Ice age mammoth, woolly rhino and hyena bones uncovered in English town

This enormous mammoth molar was found during construction of a new town near Plymouth, England.
This enormous mammoth molar was found during construction of a new town near Plymouth, England. (Image credit: AC Archaeology)

The bones of a woolly mammoth, woolly rhinoceros, hyena and wolf recently discovered in an English town are thought to date to the last Ice Age

The animal remains turned up during the construction of a new town called Sherford, which is located in Devon county, near Plymouth, BBC News reported. Construction on the 5,500-home town began in 2015, and the developers called in archaeologists to help with the project from the outset. 

While excavating a cave in the area, the team discovered the tusk, molar tooth and other bones of a woolly mammoth, as well as the incomplete skull and lower jaw of a woolly rhinoceros, according to a statement from the town's developers, the Sherford Consortium. They also found a near-complete wolf skeleton; the partial remains of a hyena, horse, reindeer, mountain hare and red fox; and the bones of various small mammals, including bats and shrews. 

An examination of the remains suggests they date to the Middle Devensian period, which took place about 60,000 to 30,000 years ago. It's still unclear whether all the animals found in the cave lived during the exact same time frame or accumulated in the cave over a more extended period of time, according to the statement. 

Related: Mammoth resurrection: 11 hurdles to bringing back an ice age beast

During the Middle Devensian, "Devon then would have been a bitterly cold and dry place to be, even in summer," Victoria Herridge, an expert in fossil elephants at The Box, a new museum, told The Natural History Museum newsroom. "However, it was also a huge open grassland, capable of supporting vast herds of cold-tolerant animals like the woolly mammoth, the woolly rhino and reindeer, as well as the big carnivores like hyena and wolf that preyed upon them."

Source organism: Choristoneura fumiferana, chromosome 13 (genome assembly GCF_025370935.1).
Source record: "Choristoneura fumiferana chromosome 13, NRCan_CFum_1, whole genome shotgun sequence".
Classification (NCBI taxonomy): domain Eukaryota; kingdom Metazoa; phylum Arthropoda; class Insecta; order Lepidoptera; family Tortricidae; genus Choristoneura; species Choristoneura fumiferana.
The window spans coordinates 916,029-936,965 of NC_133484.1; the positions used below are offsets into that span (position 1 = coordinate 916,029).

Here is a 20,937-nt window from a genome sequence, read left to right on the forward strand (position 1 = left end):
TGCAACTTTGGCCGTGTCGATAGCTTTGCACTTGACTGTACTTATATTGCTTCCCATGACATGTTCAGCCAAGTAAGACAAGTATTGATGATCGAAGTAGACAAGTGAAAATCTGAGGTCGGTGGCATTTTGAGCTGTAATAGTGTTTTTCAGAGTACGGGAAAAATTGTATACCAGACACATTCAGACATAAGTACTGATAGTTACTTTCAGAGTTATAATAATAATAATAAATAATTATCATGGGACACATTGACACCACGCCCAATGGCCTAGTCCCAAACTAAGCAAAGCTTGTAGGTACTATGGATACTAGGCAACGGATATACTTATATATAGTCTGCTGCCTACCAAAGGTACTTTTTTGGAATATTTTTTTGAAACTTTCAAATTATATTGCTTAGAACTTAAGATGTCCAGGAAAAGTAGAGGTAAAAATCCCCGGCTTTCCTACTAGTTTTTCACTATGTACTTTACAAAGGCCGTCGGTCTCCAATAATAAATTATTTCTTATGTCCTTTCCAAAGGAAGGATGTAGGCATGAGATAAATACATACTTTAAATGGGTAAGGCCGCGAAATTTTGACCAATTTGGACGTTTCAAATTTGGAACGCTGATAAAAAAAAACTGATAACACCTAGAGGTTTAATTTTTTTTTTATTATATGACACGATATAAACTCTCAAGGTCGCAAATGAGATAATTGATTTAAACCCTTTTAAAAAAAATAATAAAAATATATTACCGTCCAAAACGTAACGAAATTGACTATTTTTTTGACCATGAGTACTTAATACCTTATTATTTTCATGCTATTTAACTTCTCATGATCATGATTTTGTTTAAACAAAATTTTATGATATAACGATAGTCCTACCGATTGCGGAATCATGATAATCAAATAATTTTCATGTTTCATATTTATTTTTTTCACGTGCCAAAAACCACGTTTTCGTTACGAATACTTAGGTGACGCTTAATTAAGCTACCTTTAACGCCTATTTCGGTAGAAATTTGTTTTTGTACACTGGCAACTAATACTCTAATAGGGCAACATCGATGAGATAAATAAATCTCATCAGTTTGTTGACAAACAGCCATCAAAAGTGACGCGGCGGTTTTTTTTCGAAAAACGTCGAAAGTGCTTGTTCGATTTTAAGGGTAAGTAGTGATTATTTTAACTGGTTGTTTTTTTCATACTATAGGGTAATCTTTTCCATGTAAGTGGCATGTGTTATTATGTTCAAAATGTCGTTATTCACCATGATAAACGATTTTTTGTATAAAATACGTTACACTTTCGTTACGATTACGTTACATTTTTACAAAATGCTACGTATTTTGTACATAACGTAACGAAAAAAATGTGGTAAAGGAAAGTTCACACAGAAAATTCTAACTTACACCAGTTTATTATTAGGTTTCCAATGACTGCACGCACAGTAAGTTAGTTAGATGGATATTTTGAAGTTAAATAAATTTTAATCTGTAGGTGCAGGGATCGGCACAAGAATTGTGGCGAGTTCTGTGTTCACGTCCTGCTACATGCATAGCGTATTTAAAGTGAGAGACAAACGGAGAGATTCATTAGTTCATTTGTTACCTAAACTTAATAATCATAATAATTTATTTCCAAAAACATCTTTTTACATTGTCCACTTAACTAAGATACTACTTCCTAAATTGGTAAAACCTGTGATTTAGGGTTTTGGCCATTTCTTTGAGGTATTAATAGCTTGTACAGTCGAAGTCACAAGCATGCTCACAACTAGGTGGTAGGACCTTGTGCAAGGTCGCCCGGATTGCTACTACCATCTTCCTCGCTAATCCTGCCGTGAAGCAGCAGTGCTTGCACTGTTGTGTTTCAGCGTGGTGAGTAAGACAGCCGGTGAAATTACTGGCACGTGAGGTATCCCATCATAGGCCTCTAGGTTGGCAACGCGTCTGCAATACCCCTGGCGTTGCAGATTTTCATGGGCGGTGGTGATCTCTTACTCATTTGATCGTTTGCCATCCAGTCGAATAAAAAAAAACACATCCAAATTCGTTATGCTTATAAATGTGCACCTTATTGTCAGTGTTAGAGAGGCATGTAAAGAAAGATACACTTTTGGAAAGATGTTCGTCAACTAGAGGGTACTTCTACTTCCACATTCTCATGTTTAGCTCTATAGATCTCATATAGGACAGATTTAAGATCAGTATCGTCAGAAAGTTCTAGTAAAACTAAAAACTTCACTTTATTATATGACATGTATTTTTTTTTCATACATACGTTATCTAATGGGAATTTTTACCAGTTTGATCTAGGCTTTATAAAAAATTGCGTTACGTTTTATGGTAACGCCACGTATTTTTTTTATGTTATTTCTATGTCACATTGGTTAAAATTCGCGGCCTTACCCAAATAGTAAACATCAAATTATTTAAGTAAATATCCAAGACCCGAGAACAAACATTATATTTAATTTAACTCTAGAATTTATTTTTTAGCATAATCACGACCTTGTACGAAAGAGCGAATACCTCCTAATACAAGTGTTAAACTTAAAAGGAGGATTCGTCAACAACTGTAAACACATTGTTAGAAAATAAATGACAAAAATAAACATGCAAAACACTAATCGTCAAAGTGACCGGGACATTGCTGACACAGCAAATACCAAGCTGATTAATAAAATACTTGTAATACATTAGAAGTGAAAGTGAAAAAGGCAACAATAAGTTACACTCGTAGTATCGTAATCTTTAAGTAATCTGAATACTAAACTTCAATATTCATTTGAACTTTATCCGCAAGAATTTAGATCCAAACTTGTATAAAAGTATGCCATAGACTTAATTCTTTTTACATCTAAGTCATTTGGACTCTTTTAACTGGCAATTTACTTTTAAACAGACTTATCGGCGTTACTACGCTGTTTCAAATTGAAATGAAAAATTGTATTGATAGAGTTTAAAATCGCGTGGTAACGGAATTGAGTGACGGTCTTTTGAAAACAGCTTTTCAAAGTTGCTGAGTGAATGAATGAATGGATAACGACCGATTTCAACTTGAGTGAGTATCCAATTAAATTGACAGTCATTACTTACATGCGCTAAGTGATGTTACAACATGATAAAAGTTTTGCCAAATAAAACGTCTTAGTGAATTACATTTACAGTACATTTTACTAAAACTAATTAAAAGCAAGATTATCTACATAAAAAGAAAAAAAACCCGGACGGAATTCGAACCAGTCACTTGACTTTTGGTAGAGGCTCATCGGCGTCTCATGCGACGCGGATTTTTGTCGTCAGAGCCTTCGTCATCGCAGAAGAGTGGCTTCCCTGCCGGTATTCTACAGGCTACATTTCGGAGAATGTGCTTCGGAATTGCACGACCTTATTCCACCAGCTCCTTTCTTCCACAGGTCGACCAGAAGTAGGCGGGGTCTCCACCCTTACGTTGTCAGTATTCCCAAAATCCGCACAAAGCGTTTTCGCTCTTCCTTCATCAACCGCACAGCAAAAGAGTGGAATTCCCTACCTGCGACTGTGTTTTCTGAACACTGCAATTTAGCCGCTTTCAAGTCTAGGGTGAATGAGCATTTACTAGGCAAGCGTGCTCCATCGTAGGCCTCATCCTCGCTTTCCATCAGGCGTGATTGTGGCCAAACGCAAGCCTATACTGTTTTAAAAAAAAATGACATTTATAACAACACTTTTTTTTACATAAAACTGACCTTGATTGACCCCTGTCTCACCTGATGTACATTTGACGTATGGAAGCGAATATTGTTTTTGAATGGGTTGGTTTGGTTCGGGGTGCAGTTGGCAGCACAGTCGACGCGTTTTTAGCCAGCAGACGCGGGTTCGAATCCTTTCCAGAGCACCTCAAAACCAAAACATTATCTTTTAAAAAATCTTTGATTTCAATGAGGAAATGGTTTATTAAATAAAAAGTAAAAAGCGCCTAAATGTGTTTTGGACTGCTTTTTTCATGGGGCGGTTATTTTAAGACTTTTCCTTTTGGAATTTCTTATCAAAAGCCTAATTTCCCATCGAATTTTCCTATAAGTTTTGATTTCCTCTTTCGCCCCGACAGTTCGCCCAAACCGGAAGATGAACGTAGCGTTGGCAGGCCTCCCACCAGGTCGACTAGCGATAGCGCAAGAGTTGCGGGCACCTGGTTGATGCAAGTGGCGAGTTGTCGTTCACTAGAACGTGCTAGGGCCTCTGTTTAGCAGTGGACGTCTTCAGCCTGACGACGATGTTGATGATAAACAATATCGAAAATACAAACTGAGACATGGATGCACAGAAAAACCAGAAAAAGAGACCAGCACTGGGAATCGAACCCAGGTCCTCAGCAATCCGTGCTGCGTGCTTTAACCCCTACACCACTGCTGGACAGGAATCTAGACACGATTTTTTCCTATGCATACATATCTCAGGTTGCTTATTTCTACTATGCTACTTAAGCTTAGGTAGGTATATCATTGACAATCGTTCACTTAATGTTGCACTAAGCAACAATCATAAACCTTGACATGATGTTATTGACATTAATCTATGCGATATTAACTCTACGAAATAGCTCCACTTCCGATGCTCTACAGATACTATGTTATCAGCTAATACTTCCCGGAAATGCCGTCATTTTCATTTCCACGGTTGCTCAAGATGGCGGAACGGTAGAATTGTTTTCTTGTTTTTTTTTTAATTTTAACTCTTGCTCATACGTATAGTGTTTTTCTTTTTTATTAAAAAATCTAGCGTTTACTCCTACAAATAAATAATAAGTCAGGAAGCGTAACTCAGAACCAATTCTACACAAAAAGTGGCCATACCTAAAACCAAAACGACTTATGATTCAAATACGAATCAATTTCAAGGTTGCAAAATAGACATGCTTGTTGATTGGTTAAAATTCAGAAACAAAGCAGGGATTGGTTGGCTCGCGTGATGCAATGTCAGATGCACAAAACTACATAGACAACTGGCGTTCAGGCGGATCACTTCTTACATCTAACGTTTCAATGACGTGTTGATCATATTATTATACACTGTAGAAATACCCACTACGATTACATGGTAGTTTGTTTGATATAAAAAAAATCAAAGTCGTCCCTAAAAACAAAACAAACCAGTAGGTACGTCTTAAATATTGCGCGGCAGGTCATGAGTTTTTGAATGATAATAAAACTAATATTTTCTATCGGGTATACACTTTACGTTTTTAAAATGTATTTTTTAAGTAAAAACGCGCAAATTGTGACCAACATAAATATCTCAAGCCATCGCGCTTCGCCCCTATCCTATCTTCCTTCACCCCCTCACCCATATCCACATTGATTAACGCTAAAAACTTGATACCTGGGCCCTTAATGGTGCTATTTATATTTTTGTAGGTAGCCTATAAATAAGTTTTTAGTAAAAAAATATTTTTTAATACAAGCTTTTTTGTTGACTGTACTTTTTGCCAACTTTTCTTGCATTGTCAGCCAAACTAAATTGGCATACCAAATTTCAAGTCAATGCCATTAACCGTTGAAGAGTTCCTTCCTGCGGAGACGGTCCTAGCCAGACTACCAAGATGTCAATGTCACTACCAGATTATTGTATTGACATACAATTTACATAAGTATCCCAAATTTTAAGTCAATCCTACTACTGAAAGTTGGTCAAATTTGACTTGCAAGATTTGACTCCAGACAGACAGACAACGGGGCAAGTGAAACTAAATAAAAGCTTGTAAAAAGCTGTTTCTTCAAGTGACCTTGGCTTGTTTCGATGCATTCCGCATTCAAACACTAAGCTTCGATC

"This is a major discovery of national significance — a once-in-a-lifetime experience for those involved," Rob Bourn, lead archaeologist on the project and managing director of Orion Heritage, an independent archaeological consultancy, said in the statement. "To find such an array of artefacts untouched for so long is a rare and special occurrence. Equally rare is the presence of complete or semi-complete individual animals."

The project's archaeological team has now completed the excavation of the animal remains, and the bones are now being examined more closely, off-site, according to the statement. Sediment from the field site will also be examined. The animal remains will be displayed at The Box after the archaeological team has finished studying the bones. 

The Sherford Consortium announced that it will preserve the field site and that no construction will take place above or in the cave.

Originally published on Live Science.

Nicoletta Lanese
Channel Editor, Health

Nicoletta Lanese is the health channel editor at Live Science and was previously a news editor and staff writer at the site. She holds a graduate certificate in science communication from UC Santa Cruz and degrees in neuroscience and dance from the University of Florida. Her work has appeared in The Scientist, Science News, the Mercury News, Mongabay and Stanford Medicine Magazine, among other outlets. Based in NYC, she also remains heavily involved in dance and performs in local choreographers' work.